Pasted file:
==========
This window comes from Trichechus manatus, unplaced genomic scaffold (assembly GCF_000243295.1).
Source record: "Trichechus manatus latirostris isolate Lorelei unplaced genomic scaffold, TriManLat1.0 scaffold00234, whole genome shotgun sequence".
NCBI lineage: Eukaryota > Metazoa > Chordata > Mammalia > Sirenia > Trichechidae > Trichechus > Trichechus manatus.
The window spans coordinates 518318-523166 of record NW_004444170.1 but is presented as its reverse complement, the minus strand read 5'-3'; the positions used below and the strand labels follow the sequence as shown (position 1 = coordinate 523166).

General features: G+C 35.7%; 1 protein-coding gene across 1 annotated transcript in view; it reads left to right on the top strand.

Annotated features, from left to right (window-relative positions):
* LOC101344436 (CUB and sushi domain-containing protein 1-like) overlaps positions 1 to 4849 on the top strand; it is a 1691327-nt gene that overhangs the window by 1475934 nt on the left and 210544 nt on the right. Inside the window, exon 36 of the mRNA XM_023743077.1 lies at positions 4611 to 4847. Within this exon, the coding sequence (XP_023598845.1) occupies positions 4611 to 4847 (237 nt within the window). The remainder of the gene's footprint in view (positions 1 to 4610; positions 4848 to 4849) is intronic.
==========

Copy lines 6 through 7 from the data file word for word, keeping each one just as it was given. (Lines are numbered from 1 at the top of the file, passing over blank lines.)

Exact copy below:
Annotated features, from left to right (window-relative positions):
* LOC101344436 (CUB and sushi domain-containing protein 1-like) overlaps positions 1 to 4849 on the top strand; it is a 1691327-nt gene that overhangs the window by 1475934 nt on the left and 210544 nt on the right. Inside the window, exon 36 of the mRNA XM_023743077.1 lies at positions 4611 to 4847. Within this exon, the coding sequence (XP_023598845.1) occupies positions 4611 to 4847 (237 nt within the window). The remainder of the gene's footprint in view (positions 1 to 4610; positions 4848 to 4849) is intronic.